February 8, 2018

The General Data Protection Regulation (GDPR) comes into effect on May 25, 2018 and represents a very significant overhaul of data protection regulation, both within the European Union and around the globe.  Businesses will need to examine how they hold and use data and take steps to demonstrate compliance with the data protection principles.

Here are some key features of the regulation:

  • GDPR is not limited in application to businesses within European Union member nations.  It applies to all companies and organizations that offer goods or services to, or monitor the behavior of, EU citizens, with some narrow exceptions.
  • The regulation applies to any activity that a company undertakes regarding “personal data,” which includes any information related to a natural person that can be used to directly or indirectly identify the person. Personal data can be a name, a photo, an email address, bank details, posts on social media, medical information, or a computer IP address.  This includes persons who are customers, prospective customers or employees, as well as others.
  • Data subjects have particular rights under GDPR, including a right to access to the information, have the information corrected, and the “right to be forgotten,” among others.
  • GDPR requires clear individual consent for the processing of personal data, with disclosures to data subjects that are easily accessible and understandable.  The consent has to be to specific processing activities (i.e., not general in nature), and cannot be tied to the delivery of any benefits, where the effect may be coercive on the data subject.
  • Under the GDPR, if a data breach occurs that impacts personal data, the business or organization must notify supervisory authorities within 72 hours of first knowledge.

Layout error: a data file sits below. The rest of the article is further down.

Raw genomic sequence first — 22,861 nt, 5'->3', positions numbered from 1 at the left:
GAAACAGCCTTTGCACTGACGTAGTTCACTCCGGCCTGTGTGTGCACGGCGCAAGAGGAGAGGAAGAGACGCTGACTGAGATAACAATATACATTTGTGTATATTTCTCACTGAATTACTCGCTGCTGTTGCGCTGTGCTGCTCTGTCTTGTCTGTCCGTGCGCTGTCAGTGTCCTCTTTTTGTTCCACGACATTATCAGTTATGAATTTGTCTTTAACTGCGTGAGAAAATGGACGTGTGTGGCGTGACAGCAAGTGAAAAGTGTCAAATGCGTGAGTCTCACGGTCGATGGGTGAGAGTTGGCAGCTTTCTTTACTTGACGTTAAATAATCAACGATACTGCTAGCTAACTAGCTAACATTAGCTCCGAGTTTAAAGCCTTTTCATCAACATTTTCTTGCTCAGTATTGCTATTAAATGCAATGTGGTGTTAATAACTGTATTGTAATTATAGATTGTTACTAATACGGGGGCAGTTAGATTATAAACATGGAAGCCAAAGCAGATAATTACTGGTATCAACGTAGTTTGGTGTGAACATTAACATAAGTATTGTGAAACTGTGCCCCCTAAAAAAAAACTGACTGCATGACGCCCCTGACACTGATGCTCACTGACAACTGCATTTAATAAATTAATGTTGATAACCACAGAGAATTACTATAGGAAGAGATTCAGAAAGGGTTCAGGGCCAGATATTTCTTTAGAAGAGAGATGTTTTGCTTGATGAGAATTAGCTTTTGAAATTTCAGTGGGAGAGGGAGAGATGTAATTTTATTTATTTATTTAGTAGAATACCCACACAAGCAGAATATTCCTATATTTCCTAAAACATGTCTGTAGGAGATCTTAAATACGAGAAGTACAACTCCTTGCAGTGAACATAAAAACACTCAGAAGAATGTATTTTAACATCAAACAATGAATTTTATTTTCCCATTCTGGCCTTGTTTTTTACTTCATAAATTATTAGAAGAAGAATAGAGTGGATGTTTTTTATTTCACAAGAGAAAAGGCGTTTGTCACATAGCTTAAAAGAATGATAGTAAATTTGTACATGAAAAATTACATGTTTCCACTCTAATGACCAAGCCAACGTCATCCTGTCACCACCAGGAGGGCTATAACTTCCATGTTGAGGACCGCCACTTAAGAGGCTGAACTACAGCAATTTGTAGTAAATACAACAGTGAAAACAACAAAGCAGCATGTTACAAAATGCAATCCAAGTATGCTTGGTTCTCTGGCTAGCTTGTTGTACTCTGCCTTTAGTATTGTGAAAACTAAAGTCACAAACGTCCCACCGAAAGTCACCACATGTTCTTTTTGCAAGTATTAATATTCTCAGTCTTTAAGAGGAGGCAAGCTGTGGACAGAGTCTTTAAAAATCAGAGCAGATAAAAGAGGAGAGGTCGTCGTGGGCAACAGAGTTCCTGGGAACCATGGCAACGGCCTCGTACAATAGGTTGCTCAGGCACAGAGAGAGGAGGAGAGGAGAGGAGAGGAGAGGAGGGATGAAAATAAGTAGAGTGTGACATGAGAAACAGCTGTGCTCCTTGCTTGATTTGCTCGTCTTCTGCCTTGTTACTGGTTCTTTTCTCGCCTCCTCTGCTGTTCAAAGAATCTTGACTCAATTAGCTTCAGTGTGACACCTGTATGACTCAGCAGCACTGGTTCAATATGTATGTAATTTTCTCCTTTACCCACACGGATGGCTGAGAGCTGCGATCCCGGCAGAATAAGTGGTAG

• Covered entities found to be in breach of the GDPR can be fined up to 4% of annual global turnover or €20 Million, whichever is greater, depending on the nature of the breach.

Have you considered the impact of the GDPR on your company/organization?  Do you know whether your company or organization is a “data processor” or “data controller” under the GDPR?  Do you have procedures in place for protection and handling of personal information concerning EU citizens?

Whether you view GDPR as a challenge, an opportunity or both, there are measures you can take to help your business prepare for implementation of the regulation, from assessing risk to understanding the practical implications of the change in the law on a business’ processes and procedures.

This Data Security & Privacy Alert is intended to keep readers current on developments in the data security & privacy world and in the law, and is not intended to be legal advice.  If you have any questions, please contact:

Matthew Meade, Chair of the firm’s Cybersecurity, Data Protection & Privacy Group, at 412.566.6983 or 

Stephen Foxman, Member of the firm’s Cybersecurity, Data Protection & Privacy Group, at 215-851-8422 or

© Eckert Seamans Cherin & Mellott, LLC, 2018, all rights reserved.

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